You Don't Want to Be in the Kyrie Irving Business

Brooklyn Nets v Boston Celtics
Brooklyn Nets v Boston Celtics / Maddie Meyer/GettyImages

Kyrie Irving had been suspiciously quiet and seemingly content over the past several weeks, playing excellent basketball as the Brooklyn Nets climbed to the fourth position in the East. It seemed, to the untrained eye, that everything was suddenly copasetic for a franchise that's been more reliable in the content-creation and drama departments than it's been in the winning meaningful games sector. Lo and behold that was merely the eye of this particular destructive hurricane as Irving is back on his particular brand of team-killing. Which in this case is asking to join a different team.

Brooklyn, of course, does not have to trade the most mercurial of its superstars. Yet it's not unreasonable to think that if they don't, Irving will simply decline to offer his services. Kevin Durant, who at this point should never, ever do an ad read for Zip Recruiter considering his shaky history assembling a team, has now been dealt another blow that will probably do more damage to his legacy — if you care about that type of thing — and prevent him from playing in a championship series, which he very much cares about.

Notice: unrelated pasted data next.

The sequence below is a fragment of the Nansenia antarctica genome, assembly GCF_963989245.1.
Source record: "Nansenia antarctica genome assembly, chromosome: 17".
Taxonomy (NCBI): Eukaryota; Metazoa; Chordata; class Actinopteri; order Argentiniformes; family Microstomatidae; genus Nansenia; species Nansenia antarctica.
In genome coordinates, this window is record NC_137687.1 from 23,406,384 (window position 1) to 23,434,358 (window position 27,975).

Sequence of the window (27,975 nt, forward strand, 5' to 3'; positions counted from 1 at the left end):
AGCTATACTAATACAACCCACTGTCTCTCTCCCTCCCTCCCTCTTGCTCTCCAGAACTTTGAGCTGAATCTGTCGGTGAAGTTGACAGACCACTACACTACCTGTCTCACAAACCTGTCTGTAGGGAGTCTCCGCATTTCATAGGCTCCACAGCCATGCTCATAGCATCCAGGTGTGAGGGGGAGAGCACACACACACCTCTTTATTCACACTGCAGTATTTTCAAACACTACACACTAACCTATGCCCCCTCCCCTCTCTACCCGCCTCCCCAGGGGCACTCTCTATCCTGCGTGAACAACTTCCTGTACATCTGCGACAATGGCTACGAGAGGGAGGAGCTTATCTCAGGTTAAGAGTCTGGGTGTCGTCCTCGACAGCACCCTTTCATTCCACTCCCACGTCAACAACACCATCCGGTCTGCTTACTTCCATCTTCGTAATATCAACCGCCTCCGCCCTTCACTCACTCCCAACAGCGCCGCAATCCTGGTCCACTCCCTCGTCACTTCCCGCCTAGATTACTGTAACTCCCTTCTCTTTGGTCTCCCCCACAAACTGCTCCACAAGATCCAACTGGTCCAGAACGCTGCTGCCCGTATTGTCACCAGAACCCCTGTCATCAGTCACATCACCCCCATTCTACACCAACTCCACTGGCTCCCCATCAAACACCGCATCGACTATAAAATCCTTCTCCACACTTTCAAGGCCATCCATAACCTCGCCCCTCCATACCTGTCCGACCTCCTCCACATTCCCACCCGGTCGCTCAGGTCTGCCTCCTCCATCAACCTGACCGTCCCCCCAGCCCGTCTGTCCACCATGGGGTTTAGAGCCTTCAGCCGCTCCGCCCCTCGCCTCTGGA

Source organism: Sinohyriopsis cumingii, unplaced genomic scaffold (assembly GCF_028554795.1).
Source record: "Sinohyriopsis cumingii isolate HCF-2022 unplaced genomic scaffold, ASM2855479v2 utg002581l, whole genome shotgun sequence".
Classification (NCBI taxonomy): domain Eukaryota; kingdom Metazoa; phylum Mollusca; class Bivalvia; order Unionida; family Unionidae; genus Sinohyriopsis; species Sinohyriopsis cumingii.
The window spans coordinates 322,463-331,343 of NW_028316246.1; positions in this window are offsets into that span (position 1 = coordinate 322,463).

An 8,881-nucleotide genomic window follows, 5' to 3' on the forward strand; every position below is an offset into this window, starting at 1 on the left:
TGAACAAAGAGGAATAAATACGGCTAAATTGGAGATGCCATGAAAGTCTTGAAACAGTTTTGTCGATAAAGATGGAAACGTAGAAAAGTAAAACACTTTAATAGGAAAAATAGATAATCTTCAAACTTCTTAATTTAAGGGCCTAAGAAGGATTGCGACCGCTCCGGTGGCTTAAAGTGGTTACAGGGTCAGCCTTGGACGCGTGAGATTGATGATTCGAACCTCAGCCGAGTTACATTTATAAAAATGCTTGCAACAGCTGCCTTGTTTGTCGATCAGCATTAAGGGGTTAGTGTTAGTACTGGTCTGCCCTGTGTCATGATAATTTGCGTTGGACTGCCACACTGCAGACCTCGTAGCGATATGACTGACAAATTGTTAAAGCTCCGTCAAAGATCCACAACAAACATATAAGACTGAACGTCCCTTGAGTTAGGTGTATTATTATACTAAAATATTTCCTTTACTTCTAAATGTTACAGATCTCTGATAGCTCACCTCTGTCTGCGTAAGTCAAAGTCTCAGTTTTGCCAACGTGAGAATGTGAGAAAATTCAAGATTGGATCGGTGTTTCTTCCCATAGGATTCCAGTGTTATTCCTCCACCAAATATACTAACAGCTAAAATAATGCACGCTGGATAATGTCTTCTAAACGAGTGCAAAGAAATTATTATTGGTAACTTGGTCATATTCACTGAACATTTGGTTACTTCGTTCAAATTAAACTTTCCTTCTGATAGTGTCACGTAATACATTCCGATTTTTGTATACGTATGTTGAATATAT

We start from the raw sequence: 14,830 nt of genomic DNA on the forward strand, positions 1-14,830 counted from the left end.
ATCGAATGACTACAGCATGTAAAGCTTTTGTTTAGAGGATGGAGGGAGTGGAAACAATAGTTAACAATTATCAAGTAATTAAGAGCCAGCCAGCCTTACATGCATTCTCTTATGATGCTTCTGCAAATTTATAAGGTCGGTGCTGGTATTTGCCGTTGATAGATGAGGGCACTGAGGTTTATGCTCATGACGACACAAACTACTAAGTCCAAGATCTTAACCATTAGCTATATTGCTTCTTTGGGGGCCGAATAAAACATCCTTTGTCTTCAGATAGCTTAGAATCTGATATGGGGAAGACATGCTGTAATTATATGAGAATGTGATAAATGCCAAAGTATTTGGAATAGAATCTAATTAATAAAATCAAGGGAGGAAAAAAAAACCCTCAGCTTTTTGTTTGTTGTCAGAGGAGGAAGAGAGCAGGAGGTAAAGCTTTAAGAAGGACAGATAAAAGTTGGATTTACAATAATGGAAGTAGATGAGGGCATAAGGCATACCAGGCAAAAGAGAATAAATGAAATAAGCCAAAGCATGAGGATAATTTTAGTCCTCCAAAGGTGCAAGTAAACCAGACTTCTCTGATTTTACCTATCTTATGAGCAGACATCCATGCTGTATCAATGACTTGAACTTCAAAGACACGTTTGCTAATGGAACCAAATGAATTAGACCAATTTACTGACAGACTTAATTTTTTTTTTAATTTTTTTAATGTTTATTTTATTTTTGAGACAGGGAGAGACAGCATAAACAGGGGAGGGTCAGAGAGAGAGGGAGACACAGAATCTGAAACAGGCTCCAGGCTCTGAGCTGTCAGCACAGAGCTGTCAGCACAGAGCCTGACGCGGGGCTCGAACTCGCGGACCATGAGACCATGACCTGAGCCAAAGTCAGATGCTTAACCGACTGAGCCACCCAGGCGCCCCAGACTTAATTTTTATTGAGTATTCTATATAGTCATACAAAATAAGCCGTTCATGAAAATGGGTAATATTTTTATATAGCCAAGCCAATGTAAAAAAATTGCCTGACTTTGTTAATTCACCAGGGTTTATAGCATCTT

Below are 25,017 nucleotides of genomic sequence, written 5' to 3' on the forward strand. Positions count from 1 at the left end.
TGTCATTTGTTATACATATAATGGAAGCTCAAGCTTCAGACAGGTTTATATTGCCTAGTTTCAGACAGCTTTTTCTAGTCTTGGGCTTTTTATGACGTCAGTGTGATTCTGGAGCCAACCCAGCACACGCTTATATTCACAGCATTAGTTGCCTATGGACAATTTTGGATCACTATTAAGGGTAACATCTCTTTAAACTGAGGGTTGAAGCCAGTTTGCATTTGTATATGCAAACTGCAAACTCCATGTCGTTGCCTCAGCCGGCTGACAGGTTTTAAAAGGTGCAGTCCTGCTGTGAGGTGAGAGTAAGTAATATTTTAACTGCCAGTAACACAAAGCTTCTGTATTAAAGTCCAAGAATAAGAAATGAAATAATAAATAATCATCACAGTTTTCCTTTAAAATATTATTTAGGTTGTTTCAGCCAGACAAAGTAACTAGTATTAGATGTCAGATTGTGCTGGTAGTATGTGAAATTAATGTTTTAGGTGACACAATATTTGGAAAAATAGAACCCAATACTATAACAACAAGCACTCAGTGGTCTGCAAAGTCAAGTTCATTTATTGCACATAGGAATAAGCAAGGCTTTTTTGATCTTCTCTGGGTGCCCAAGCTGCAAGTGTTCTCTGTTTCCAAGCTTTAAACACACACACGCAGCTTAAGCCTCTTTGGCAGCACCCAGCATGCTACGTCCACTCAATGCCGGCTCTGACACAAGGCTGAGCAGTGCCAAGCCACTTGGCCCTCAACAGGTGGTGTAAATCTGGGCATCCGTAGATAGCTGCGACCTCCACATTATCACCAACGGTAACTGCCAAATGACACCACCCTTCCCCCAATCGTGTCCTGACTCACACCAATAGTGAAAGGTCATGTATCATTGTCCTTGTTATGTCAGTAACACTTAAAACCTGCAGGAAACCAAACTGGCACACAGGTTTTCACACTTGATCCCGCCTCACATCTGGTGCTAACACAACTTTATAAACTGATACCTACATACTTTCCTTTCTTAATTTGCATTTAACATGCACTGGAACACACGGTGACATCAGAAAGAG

The lesson here, as always, is the peril of going into business with unstable business partners. Colin Cowherd addressed the situation on his show with some pretty straightforward observations on the matter.

A suitor may emerge for Irving. The Los Angeles Lakers are the sexiest option. They are also the most interesting scenario. There is some small chance that reuniting with LeBron James would unlock something long dormant. Getting the band back together can do wild things.

But any team even considering jumping on this grenade knows the risks. Whether you like Kyrie or not, we can all assess that's he's unreliable. And more likely than not, really bad for business.